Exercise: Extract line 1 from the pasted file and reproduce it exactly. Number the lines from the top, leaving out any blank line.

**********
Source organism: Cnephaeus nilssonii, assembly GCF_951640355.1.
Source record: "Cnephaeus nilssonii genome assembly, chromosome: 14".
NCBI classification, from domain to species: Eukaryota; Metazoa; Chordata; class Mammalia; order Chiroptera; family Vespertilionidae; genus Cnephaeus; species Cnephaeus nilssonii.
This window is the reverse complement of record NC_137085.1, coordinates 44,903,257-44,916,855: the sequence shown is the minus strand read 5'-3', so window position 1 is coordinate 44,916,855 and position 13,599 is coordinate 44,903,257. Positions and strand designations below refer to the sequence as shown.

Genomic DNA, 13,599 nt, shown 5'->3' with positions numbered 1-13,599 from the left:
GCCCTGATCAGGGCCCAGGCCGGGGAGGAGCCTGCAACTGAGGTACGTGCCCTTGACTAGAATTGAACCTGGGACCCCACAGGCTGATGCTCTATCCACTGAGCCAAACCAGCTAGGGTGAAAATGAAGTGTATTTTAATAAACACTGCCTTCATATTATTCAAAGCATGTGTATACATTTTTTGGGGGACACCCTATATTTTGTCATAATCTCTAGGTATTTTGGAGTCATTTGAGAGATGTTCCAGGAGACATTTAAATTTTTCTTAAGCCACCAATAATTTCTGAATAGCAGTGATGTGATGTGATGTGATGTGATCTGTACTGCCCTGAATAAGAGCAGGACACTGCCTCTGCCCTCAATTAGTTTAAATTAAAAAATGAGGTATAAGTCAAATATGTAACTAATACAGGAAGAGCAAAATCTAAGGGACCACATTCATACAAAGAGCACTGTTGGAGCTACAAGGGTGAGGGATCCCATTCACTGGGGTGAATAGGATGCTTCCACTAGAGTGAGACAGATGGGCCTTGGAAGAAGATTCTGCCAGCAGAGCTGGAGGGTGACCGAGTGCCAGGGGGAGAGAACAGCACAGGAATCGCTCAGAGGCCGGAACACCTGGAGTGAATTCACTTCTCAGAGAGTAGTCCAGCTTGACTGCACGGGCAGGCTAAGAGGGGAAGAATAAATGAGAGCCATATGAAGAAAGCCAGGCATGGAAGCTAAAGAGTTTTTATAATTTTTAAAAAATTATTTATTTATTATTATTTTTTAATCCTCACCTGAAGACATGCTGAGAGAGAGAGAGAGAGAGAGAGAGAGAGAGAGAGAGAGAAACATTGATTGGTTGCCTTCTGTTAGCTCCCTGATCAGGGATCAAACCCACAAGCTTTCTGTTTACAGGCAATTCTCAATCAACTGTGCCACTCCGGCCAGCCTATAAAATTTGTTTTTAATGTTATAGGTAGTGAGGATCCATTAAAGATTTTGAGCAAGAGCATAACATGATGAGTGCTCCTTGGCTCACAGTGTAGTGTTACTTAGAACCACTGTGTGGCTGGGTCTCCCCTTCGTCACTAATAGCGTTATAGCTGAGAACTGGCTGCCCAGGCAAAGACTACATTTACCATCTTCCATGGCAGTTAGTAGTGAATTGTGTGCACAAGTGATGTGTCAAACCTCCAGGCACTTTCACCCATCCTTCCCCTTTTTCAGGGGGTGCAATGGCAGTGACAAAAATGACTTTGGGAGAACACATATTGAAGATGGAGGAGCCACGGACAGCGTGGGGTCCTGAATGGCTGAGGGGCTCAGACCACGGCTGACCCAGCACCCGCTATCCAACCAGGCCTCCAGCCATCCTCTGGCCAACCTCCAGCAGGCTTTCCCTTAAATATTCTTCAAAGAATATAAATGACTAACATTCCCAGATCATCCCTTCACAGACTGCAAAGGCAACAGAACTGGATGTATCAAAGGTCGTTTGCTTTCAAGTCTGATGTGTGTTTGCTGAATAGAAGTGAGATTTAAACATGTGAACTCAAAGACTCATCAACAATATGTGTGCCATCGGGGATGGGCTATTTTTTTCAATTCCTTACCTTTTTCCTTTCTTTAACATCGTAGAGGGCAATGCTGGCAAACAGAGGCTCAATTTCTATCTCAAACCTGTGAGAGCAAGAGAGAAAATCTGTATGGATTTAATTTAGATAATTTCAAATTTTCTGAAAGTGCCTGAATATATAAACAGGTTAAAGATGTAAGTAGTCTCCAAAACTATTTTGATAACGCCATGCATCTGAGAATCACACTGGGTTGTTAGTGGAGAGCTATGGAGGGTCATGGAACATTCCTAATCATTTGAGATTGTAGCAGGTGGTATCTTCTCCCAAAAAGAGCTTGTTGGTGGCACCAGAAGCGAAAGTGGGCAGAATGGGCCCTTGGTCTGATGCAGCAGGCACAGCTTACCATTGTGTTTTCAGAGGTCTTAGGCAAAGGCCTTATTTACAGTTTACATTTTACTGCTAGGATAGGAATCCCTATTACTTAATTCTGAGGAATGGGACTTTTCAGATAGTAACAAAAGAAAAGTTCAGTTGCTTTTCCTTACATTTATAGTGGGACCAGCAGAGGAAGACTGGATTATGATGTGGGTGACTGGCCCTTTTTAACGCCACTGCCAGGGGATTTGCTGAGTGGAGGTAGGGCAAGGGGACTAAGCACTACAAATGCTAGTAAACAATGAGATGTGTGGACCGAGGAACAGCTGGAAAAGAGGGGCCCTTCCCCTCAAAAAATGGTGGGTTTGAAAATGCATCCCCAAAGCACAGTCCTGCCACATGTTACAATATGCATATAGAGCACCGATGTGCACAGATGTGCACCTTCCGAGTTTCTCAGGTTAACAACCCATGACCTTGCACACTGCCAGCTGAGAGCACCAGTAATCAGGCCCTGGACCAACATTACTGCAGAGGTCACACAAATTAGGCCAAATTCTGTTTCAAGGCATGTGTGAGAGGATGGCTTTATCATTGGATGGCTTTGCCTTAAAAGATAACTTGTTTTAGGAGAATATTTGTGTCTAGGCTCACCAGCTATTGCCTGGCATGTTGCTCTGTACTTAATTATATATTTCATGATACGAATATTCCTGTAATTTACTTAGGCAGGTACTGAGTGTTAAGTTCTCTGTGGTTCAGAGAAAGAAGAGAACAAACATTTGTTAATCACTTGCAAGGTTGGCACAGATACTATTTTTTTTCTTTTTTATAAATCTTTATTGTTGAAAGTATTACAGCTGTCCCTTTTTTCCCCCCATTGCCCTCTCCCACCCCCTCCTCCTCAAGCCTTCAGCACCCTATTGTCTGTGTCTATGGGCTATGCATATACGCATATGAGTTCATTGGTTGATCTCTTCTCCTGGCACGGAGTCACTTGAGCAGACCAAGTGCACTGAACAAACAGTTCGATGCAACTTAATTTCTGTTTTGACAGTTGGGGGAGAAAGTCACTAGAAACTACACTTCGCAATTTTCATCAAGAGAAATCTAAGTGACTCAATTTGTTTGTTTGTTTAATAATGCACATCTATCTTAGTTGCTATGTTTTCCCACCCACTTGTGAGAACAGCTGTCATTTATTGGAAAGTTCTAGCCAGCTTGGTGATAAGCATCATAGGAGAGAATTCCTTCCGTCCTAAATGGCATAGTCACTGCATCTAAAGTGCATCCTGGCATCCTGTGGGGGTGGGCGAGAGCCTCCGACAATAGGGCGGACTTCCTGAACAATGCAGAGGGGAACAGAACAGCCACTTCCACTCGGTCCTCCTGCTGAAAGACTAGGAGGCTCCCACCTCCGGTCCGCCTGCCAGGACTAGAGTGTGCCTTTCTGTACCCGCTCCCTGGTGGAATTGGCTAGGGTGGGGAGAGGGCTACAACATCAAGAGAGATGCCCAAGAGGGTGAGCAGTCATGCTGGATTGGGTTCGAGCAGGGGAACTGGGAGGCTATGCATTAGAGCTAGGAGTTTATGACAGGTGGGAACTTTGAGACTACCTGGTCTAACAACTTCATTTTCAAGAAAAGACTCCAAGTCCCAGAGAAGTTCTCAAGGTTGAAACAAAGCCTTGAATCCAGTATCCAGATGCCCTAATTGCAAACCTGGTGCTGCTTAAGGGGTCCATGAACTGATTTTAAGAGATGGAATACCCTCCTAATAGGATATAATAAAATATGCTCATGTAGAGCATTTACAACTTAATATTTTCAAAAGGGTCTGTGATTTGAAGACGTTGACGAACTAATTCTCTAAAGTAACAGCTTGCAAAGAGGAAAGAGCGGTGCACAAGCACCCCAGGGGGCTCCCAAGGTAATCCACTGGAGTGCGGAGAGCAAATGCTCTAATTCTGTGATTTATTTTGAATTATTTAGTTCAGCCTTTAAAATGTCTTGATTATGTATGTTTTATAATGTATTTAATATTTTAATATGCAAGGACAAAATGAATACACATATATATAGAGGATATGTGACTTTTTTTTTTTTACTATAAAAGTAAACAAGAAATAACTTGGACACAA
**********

Source organism: Cnephaeus nilssonii, assembly GCF_951640355.1.